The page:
We touched on this a little bit in the multi-generational workplace about the different generations. There’s the boomers. You have your gen Xers, you have your millennials and you have your gen Zs and you have like, it’ll be any alphas that are starting. Um, and there may be alphas because they’re, they’re getting their first jobs at the grocery store and things like that.
Like that’s what I mean by entering the workforce. Right. And to learn right now. Millennials are the largest portion of workers in, in any generation boomers are the ones that are retiring right now. And your gen X-ers, they’re still there, but some of them on the border of retiring, right. But millennials are the core of your workforce and what people don’t realize.
And I know I have a hard time with this too, is millennials. Aren’t young 20 year olds, right? They’re in their late twenties. To late thirties and that’s where people kind of have that disconnect and they have the most say in what happens in the workplace. And they’re the ones that are pushing for the change for sustainability in the work.
And that comes through the social responsibility programs that they come up with within their companies. Yep. We’re at 32 minutes right now. 33 minutes.
Rich: Well, I just wanted to say good. Yeah. I think that we can make this one a more normal, not insane length of, of a project. We definitely sure, but it behooves us to actually point out our team, those people who, without.
This show would not exist. We still wouldn’t because you know, we’re not talking about our parents, but we are talking about the people who made the podcast, what it is now. So Melissa, who, who can we. We’re making this show.
Melissa: There’s so many people first and foremost, we want to thank our listeners because otherwise it’s not necessarily me and rich.
It’s mostly rich just talking to nobody.
Rich: We have been finding. We have, like, we have like every week, sometimes every two where we go back and we actually look at. Where we are, and this podcast still exists around the world. And thank you to everybody who are still listening and trying to, you know, find the top who find the topics that we’re saying interesting enough.
And, and hopefully are sharing with the people that have.
Melissa: Absolutely. And I mean, of course we want to thank David Goldstein again, long time friend of the podcast, because you know, the owner of team bonding, we love that he has given his support to this project. Once he decided that yes, let’s do it. He has been backing us a hundred percent and that’s it.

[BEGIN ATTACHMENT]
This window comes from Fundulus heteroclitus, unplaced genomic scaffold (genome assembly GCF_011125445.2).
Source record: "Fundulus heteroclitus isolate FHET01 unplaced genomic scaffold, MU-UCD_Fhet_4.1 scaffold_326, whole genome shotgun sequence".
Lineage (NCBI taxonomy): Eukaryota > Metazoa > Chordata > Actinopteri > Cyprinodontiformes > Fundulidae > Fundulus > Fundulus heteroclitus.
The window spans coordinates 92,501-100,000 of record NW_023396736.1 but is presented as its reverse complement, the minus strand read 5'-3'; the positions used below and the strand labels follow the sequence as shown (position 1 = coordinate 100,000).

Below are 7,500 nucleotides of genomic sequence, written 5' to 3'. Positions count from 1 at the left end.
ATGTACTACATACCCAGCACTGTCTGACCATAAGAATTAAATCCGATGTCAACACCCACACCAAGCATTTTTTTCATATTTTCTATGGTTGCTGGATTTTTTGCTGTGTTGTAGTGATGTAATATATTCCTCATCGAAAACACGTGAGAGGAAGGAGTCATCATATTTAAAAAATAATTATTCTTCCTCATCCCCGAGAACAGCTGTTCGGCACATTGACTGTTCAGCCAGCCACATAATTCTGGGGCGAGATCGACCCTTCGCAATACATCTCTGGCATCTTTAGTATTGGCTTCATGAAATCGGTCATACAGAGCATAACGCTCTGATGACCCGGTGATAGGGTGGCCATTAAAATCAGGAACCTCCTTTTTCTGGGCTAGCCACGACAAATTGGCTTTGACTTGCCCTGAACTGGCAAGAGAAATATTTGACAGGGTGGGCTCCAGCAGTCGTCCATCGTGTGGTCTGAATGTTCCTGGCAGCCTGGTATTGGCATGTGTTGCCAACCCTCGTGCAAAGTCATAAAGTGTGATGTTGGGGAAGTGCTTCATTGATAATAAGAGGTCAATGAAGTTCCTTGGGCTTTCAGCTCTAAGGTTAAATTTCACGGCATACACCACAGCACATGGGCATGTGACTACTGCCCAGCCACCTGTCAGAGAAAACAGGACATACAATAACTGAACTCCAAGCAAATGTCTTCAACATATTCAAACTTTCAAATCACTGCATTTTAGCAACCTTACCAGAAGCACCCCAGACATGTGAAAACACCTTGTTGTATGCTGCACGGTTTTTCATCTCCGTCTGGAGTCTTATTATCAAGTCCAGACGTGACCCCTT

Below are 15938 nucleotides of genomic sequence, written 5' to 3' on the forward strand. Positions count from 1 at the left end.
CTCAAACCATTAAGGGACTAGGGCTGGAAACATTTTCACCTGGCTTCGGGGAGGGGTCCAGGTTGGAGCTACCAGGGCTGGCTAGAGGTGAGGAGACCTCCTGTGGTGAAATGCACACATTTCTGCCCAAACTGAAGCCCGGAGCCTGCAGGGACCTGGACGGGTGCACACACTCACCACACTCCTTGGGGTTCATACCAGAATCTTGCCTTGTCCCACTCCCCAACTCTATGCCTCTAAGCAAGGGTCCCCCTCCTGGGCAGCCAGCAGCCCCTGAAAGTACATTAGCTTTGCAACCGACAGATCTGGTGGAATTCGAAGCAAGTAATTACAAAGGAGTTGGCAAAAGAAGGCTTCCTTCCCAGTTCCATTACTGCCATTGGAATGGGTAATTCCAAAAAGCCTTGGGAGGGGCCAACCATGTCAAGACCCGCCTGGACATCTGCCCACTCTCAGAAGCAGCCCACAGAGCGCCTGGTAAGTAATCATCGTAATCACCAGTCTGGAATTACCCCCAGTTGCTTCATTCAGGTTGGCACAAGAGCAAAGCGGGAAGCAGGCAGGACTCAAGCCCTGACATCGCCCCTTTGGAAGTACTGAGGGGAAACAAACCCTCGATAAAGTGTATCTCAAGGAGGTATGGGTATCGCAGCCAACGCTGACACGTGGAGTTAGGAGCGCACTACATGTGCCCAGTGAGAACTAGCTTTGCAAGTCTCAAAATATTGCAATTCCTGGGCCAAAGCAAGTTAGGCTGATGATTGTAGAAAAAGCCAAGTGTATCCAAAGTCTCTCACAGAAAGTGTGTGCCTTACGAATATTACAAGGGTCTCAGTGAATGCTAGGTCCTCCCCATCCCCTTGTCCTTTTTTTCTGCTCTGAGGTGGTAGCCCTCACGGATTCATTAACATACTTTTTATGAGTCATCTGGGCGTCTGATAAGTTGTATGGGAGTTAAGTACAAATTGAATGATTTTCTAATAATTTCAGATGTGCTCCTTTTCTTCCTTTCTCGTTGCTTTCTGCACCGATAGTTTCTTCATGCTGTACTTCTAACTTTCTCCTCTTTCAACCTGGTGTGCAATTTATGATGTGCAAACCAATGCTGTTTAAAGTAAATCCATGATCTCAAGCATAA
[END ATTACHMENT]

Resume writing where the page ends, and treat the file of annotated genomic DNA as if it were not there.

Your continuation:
Without that we would not
Rich: be here. And if he hasn’t been doing it a hundred percent. And that’s fine
Melissa: too. We
Rich: know exactly.
Melissa: Also, we talked to him a little bit in season one. We have our, our hired gun as he called himself. David. Yeah, he is the one that taught us, like all of the nitty gritty of what actually goes in behind the scenes because rich and I did a lot of research to get here, but there were still a lot of outstanding questions that we probably would have stumbled a lot more than we did.
He’s someone that I. Even throughout this season, when something came up, when I had an issue, he’s someone that was just a phone call or a text away. And I could like send him a quick message, like, Hey, this is what’s going on. Can you help? And he would instantly jump right in. So we would not be where we are today without him.
Then there’s also our podcast team, um, which is a lot of the marketing team and team bonding. So we have Amanda. She is, um, the manager of the marketing department who is actually out on maternity leave. As we’re recording this. I know we’re so excited and we’ve missed her so much, and we’re very excited to have her come back in January.
So congratulations, Amanda. Um, we have Anna who has been, um, taking care of the web page for the podcast and getting the new episodes posted and posting on social media. And then we have Alicia who, uh, stepped in for Amanda during her maternity leave. And she’s been a great addition. She’s given us some really good topics, especially the four-day workweek with Alex Pang.
That is another really great conversation that I wasn’t sure where it would go, but it was like, wow, these are all things that I did not take into consideration. In the four day work week. And then we have our, our virtual assistant, Andrea, who is just lovely and wonderful and just helps to keep us on and keeps, uh, keep us organized and keeps